Tuesday, February 12, 2008
I've been following the Democrat race more closely than the Republican for the last few weeks, and I've become fascinated by the political trading markets. The most interesting question for me has been: given that Obama (or Clinton) wins the nomination, what are the markets saying about their chances of winning the election.
As of right now (12:48 AM EST, February 12), it's clear that Obama won the MD, DC, and VA primaries handily. The markets reflect that - he's now at 74% to win the nomination. That's his biggest lead yet.
But he's also at 49% to win the election. That implies that if he wins the nomination, the markets are estimating a probability of .49/.74 = .662 that he wins the Presidency. Meanwhile, Clinton, though given only a 28% probability of winning the nomination, is at 19.5% to win the Presidency - implying a .195/.28 - .696 probability that she wins the Presidency if she wins the nomination. Apparently the markets think Clinton is a unlikely to win the nomination, but would be a slightly stronger candidate in the general election. Interesting that this has held up even as Obama has taken a commanding lead (at least probabilistically) in the race for the nomination.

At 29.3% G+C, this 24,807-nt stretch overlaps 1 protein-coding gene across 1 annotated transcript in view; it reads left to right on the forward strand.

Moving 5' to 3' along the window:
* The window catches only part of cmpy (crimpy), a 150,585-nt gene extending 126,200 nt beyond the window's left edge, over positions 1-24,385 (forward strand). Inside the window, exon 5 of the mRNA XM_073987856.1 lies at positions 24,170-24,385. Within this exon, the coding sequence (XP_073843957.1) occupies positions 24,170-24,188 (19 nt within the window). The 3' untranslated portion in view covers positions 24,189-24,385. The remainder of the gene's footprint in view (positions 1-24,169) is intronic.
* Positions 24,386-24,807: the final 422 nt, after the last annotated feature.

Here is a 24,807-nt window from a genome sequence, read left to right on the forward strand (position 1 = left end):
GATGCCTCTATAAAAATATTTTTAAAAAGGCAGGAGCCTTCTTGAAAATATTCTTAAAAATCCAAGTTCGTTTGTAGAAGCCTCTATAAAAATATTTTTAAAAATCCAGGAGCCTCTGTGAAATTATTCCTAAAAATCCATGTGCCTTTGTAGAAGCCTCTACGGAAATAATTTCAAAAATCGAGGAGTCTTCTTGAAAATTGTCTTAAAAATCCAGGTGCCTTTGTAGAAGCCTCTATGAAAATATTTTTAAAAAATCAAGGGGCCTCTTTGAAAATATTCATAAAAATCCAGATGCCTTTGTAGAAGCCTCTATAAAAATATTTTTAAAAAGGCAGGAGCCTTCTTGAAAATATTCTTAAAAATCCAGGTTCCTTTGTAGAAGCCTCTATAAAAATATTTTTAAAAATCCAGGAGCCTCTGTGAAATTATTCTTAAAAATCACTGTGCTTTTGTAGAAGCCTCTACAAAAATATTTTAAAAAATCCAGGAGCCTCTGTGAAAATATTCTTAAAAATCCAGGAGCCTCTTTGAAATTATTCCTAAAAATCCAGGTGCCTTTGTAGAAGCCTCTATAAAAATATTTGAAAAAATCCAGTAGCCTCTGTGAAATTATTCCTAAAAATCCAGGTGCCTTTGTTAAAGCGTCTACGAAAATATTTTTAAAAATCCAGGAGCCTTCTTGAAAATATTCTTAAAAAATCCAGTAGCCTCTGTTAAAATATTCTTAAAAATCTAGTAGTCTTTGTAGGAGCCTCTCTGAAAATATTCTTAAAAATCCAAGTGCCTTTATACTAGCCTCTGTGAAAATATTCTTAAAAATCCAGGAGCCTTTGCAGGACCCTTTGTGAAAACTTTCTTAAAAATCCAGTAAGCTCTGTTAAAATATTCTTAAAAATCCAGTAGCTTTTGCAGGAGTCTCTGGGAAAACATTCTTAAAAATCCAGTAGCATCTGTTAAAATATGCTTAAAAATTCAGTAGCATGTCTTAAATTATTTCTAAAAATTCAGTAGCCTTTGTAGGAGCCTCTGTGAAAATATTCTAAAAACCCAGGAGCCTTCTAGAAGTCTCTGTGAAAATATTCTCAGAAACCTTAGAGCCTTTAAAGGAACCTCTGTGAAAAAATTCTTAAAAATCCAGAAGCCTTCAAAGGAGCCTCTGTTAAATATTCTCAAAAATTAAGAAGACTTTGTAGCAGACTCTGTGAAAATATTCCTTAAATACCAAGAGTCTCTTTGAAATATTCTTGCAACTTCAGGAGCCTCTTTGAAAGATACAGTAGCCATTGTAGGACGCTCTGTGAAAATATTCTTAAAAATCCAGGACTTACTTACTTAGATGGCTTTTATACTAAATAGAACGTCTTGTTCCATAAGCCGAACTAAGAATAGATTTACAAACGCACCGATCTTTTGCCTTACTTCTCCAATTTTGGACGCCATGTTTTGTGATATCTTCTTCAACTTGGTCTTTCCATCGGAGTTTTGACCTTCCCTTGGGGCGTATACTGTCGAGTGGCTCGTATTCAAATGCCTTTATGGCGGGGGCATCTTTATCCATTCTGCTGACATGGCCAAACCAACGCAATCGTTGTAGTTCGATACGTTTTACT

These probabilities have been fairly consistent for the last few weeks, with Clinton generally leading, Obama generally close, and both ranging between 60% and 69% implied probabilities of winning the election given that they win the nomination. The markets have enforced this consistency, even though no one is actually betting on it (in the market in question, anyway).
Another interesting thought - if the race goes to the super-delegates, will the perception that Clinton is a better candidate in the general election be a swing consideration?